Military Overhaul Bill Sent to President

From Times Wire Services

The House on Wednesday approved and sent to President Reagan compromise legislation overhauling the nation's military chain of command in an effort to end interservice rivalry and waste in defense programs.

The voice vote approval came less than a day after the Senate also passed the bill on a voice vote.

"Our collective work can be summed up in one sentence: It will encourage the four services to think jointly, to plan jointly, to train jointly and, should the time come to go into action, to fight jointly. We are attempting to change a military mind-set," Rep. Ike Skelton (D-Mo.) said.

"It is far more important to the successful military defense of our nation than the production of a thousand MX missiles," Skelton said.

Tribute to Goldwater

The bill was named after retiring Senate Armed Services Committee Chairman Barry Goldwater (R-Ariz.) and Rep. Bill Nichols (D-Ala.), whose subcommittee helped write the bill.

The last major Pentagon overhaul occurred in 1947, also in an attempt to end service rivalries.

The bill increases the authority of the chairman of the Joint Chiefs of Staff, the head of the five-member board that sits atop the military structure controlling the country's 2.1 million military personnel.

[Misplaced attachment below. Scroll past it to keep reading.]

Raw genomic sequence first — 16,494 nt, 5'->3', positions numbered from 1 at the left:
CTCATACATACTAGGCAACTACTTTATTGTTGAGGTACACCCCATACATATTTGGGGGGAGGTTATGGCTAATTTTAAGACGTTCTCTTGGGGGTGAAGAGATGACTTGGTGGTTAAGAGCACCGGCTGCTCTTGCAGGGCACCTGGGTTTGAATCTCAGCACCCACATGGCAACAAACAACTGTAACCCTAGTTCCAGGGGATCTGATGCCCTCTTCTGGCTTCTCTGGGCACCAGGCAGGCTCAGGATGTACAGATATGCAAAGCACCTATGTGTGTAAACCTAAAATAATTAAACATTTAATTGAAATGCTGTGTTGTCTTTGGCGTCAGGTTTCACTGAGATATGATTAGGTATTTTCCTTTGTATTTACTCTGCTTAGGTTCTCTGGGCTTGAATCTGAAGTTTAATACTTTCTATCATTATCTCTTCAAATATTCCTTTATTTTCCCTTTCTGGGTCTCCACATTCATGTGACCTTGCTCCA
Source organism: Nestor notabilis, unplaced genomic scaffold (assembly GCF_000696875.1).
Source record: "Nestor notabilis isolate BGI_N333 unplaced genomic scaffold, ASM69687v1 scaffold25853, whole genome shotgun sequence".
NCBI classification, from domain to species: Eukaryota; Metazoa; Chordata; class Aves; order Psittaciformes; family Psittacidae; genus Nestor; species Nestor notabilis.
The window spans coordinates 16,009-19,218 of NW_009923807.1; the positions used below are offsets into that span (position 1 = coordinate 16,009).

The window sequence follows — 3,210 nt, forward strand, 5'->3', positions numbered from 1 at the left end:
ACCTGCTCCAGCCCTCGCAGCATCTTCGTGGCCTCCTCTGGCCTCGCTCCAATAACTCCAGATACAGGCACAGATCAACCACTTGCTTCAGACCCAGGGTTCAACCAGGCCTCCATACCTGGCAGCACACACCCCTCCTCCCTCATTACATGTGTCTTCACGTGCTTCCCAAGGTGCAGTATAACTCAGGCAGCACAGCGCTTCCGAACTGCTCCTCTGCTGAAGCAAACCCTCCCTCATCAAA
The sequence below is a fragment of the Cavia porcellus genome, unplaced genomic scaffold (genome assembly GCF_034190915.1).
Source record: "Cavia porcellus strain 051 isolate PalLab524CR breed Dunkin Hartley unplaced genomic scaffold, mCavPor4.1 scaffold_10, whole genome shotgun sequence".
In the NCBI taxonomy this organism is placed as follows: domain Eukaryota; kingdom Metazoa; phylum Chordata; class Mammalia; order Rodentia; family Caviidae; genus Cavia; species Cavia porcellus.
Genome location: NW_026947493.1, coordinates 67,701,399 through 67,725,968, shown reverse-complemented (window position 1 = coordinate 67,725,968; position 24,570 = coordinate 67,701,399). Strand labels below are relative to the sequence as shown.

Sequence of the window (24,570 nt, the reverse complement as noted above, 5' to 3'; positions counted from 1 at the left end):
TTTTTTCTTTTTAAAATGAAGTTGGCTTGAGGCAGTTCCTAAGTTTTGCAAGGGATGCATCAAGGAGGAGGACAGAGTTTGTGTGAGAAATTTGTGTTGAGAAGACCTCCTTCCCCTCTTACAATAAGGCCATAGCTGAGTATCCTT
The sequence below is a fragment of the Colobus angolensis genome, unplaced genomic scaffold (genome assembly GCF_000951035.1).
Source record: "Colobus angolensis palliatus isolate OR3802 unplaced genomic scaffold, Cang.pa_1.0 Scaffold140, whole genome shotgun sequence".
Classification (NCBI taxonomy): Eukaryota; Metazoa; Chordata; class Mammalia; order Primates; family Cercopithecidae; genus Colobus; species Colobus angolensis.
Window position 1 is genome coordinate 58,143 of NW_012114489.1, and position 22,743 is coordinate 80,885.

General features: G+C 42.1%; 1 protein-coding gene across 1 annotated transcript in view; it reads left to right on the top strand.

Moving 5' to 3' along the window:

The chairman will become the chief military adviser to the President in place of the joint staff, although dissents can reach the White House. The new post of vice chairman of the Joint Chiefs of Staff also is created.

The chairman, now almost powerless to control the joint staff, gains authority over the officers who are sometimes under pressure to promote their own service's point of view or risk their careers.

Critics have complained that the existing system of military advice and planning at the Joint Chiefs of Staff has resulted in the "lowest common denominator" position and that budgets have amounted to service "wish lists."

Sets Up 'Joint Specialty'

The new plan sets up a new "joint specialty" for officers, to develop a cadre of officers experienced at ensuring that joint operations go smoothly. They also get career protection under the bill.

The measure gives new operational and personnel authority to the 10 U.S. commanders around the world who are responsible for directing military operations in their areas should a conflict break out.

And it merges some civilian and military posts in the three military departments--Army, Navy and Air Force. Each department now has two staffs, one military and one civilian, often working on the same issues.

It also repeals the Navy's independent operating authority, which gives that service jurisdiction over naval reconnaissance, anti-submarine warfare and shipping protection.

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